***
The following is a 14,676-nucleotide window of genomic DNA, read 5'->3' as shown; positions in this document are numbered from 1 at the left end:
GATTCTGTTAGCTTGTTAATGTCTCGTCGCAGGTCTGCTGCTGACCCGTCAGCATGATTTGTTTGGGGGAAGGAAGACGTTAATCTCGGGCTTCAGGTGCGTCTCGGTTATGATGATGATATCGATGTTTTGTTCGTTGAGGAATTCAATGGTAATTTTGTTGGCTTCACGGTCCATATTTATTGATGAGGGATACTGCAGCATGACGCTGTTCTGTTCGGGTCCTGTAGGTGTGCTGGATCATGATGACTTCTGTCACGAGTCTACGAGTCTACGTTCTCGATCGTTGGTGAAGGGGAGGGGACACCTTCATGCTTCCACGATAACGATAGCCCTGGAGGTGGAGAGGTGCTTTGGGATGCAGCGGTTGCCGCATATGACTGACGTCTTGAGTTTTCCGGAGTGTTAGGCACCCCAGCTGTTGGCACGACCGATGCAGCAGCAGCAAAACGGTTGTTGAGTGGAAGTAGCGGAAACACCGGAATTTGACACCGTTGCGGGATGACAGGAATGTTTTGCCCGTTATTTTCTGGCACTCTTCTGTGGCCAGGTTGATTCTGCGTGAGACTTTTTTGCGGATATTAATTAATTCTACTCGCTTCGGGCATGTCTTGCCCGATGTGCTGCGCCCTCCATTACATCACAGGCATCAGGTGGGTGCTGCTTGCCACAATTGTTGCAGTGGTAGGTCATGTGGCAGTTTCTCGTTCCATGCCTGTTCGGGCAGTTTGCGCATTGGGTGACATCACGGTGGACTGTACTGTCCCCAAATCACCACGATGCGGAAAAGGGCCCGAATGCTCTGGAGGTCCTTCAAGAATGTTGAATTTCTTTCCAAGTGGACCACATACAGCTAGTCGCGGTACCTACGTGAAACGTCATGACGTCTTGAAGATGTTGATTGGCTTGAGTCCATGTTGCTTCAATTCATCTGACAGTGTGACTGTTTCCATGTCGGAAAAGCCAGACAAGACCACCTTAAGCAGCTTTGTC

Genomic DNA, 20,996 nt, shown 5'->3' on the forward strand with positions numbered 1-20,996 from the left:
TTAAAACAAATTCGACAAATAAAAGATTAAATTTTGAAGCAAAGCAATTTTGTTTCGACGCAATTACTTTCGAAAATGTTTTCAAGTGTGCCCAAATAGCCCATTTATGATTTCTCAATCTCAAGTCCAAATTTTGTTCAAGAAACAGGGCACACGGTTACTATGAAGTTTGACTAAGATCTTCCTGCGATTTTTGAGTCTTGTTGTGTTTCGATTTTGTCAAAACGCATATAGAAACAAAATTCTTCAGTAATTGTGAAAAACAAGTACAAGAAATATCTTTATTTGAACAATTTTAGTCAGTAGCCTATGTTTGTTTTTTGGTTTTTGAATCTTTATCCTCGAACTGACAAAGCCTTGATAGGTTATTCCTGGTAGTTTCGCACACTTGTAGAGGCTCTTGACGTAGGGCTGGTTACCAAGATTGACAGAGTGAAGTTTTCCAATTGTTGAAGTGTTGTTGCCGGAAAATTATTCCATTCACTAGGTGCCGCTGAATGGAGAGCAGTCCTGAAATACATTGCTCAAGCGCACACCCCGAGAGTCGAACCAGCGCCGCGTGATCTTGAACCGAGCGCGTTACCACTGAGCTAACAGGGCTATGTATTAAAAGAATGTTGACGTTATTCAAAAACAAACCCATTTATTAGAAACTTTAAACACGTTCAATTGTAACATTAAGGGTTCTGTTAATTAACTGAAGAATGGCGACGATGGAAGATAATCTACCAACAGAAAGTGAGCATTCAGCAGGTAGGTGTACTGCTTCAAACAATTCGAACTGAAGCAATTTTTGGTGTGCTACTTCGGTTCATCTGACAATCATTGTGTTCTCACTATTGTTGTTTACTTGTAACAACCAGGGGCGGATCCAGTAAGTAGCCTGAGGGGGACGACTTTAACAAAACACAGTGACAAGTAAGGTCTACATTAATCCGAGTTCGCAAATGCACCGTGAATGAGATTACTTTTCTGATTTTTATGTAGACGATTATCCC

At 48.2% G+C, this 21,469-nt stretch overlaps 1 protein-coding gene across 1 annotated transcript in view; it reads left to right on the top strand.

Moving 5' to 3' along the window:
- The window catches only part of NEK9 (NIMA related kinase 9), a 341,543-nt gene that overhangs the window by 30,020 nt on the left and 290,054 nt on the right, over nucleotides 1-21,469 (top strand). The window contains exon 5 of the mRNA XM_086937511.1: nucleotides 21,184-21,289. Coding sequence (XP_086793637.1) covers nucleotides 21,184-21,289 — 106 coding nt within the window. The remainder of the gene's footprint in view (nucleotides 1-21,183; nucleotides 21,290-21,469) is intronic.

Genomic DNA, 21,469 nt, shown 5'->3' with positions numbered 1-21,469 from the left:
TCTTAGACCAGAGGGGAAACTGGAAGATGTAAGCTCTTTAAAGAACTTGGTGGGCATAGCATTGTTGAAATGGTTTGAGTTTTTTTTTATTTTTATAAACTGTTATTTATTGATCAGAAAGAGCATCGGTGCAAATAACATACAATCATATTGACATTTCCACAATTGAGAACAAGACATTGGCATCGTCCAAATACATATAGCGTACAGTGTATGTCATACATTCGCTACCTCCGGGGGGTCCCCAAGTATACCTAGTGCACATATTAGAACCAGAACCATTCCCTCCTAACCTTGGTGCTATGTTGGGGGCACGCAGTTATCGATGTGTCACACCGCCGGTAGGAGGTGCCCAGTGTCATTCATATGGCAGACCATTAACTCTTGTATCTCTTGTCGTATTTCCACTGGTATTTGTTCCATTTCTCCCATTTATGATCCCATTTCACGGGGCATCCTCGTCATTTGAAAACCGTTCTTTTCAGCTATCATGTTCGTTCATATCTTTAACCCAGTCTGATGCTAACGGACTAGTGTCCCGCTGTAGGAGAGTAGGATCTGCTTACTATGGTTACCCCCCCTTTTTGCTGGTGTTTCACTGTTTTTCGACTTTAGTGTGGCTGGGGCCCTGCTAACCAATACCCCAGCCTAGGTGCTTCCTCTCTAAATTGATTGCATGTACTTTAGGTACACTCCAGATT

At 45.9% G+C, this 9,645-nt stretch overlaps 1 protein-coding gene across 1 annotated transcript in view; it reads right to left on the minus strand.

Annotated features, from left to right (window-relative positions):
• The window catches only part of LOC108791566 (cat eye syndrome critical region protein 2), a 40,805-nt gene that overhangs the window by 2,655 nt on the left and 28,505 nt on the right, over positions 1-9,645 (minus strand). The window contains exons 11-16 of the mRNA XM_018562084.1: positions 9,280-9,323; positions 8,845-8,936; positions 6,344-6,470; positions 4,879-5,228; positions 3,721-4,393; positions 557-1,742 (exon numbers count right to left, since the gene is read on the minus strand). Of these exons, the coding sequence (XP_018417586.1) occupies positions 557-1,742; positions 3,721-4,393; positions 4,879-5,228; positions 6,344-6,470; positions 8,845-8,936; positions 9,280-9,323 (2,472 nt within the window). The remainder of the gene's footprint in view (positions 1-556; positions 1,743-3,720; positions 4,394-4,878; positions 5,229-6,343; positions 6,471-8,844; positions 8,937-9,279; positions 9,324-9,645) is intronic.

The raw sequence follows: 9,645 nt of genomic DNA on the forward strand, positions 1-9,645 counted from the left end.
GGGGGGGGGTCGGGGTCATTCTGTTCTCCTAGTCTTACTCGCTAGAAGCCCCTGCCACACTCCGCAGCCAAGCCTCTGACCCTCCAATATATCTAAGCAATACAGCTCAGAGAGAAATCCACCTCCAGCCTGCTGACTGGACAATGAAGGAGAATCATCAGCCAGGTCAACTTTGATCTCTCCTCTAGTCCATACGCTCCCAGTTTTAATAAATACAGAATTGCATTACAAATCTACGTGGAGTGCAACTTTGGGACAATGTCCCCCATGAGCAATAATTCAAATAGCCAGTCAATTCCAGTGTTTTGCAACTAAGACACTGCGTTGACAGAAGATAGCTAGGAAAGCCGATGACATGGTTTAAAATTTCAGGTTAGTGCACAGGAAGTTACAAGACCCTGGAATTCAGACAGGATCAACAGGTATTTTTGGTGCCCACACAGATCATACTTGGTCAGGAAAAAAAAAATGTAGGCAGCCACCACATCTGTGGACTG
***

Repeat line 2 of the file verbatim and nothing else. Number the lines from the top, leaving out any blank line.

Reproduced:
GATTCTGTTAGCTTGTTAATGTCTCGTCGCAGGTCTGCTGCTGACCCGTCAGCATGATTTGTTTGGGGGAAGGAAGACGTTAATCTCGGGCTTCAGGTGCGTCTCGGTTATGATGATGATATCGATGTTTTGTTCGTTGAGGAATTCAATGGTAATTTTGTTGGCTTCACGGTCCATATTTATTGATGAGGGATACTGCAGCATGACGCTGTTCTGTTCGGGTCCTGTAGGTGTGCTGGATCATGATGACTTCTGTCACGAGTCTACGAGTCTACGTTCTCGATCGTTGGTGAAGGGGAGGGGACACCTTCATGCTTCCACGATAACGATAGCCCTGGAGGTGGAGAGGTGCTTTGGGATGCAGCGGTTGCCGCATATGACTGACGTCTTGAGTTTTCCGGAGTGTTAGGCACCCCAGCTGTTGGCACGACCGATGCAGCAGCAGCAAAACGGTTGTTGAGTGGAAGTAGCGGAAACACCGGAATTTGACACCGTTGCGGGATGACAGGAATGTTTTGCCCGTTATTTTCTGGCACTCTTCTGTGGCCAGGTTGATTCTGCGTGAGACTTTTTTGCGGATATTAATTAATTCTACTCGCTTCGGGCATGTCTTGCCCGATGTGCTGCGCCCTCCATTACATCACAGGCATCAGGTGGGTGCTGCTTGCCACAATTGTTGCAGTGGTAGGTCATGTGGCAGTTTCTCGTTCCATGCCTGTTCGGGCAGTTTGCGCATTGGGTGACATCACGGTGGACTGTACTGTCCCCAAATCACCACGATGCGGAAAAGGGCCCGAATGCTCTGGAGGTCCTTCAAGAATGTTGAATTTCTTTCCAAGTGGACCACATACAGCTAGTCGCGGTACCTACGTGAAACGTCATGACGTCTTGAAGATGTTGATTGGCTTGAGTCCATGTTGCTTCAATTCATCTGACAGTGTGACTGTTTCCATGTCGGAAAAGCCAGACAAGACCACCTTAAGCAGCTTTGTC